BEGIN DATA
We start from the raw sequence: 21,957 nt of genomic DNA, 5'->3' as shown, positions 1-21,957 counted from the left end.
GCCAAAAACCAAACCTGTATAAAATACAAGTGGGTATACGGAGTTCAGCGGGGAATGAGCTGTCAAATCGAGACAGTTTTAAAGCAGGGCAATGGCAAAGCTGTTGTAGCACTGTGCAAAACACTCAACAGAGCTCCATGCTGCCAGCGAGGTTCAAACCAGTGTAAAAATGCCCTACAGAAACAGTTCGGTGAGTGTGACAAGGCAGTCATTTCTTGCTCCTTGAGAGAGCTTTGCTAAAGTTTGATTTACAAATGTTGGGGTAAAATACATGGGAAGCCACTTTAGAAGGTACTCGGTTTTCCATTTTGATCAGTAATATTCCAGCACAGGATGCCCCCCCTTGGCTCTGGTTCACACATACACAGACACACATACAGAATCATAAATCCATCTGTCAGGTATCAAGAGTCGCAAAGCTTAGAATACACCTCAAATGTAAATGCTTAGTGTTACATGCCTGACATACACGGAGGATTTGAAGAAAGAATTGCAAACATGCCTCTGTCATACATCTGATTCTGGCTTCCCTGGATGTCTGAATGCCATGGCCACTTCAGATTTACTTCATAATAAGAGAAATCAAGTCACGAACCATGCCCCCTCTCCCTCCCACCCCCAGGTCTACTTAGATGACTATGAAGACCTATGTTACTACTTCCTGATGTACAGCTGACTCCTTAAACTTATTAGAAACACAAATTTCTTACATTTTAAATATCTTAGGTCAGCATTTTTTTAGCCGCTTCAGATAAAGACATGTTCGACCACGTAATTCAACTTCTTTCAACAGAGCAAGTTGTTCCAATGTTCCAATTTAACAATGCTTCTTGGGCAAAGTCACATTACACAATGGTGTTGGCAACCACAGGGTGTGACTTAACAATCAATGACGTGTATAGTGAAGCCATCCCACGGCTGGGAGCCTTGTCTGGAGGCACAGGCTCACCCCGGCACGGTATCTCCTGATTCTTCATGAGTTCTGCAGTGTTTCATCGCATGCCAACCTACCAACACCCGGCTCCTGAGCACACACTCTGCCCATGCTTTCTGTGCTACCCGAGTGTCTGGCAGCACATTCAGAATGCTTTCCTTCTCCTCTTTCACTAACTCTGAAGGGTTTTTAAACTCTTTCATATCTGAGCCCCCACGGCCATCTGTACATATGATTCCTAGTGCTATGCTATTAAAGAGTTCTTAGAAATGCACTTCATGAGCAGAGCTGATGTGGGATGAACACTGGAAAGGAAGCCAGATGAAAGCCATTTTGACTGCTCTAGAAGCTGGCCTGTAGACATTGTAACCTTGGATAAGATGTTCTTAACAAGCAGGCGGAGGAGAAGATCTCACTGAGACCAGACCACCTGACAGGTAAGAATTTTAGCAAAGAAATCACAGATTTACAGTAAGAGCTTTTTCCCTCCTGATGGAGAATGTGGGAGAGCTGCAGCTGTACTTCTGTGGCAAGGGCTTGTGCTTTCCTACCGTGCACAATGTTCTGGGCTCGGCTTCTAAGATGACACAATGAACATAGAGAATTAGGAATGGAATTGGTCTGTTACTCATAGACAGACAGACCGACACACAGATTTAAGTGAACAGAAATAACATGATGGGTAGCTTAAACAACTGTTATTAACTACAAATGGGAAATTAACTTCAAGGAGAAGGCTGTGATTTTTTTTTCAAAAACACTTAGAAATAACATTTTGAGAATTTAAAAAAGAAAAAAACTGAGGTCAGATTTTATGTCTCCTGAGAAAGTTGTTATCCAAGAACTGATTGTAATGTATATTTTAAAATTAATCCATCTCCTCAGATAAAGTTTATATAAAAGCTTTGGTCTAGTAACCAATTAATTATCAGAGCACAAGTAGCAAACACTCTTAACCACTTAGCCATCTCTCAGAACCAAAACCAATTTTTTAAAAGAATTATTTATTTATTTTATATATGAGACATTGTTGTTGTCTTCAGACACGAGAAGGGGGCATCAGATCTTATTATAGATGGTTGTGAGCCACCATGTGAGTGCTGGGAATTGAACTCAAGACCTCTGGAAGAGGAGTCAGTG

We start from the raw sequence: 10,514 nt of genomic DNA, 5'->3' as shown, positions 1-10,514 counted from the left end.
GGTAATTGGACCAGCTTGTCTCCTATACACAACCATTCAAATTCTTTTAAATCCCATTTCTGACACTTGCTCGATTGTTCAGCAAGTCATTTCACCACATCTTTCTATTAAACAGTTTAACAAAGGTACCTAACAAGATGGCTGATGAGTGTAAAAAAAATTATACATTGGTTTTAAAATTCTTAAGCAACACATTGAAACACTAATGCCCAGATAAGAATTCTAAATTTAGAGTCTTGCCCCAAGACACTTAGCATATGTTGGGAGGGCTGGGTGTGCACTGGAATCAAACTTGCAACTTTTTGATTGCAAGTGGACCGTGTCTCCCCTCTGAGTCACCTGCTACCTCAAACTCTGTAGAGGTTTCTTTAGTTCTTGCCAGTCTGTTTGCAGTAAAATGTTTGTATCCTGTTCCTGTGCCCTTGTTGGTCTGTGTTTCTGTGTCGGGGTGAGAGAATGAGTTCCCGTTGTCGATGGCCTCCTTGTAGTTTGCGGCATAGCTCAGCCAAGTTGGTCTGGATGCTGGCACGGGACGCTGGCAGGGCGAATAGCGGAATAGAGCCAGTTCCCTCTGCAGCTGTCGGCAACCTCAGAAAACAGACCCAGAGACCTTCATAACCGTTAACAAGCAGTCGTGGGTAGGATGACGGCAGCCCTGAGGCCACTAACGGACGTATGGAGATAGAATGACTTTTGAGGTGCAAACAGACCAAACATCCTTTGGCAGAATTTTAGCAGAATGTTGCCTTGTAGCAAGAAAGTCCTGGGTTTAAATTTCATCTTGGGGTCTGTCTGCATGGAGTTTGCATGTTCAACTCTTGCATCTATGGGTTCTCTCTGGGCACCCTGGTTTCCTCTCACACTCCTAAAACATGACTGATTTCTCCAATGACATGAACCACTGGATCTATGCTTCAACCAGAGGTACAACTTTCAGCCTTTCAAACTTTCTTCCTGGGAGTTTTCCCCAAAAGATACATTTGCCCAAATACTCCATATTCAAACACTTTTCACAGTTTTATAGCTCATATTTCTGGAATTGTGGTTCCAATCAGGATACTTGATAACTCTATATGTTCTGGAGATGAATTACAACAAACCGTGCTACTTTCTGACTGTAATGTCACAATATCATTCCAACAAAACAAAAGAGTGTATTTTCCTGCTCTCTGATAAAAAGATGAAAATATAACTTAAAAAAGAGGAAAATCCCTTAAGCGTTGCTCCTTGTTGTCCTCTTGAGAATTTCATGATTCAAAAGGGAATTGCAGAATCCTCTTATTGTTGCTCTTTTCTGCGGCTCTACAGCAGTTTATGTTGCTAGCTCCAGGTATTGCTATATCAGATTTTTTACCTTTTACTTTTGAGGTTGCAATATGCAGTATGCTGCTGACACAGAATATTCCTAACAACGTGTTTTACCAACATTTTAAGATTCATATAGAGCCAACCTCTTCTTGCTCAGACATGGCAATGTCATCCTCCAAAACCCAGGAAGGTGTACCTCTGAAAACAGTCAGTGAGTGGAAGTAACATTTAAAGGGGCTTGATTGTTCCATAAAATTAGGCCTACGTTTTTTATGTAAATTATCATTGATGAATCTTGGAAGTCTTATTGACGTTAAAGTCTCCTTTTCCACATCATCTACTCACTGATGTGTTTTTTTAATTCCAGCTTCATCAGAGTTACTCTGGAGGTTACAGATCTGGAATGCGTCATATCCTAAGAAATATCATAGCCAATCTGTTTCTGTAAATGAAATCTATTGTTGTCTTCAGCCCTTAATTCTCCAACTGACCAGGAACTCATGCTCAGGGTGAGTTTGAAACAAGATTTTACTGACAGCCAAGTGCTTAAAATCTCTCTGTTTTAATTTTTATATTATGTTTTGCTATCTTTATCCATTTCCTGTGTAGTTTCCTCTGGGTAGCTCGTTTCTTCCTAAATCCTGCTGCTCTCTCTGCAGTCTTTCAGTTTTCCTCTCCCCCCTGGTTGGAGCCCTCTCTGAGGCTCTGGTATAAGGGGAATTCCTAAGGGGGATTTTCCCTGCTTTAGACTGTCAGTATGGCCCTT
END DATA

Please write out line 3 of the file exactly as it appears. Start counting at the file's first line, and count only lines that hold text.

We start from the raw sequence: 10,514 nt of genomic DNA, 5'->3' as shown, positions 1-10,514 counted from the left end.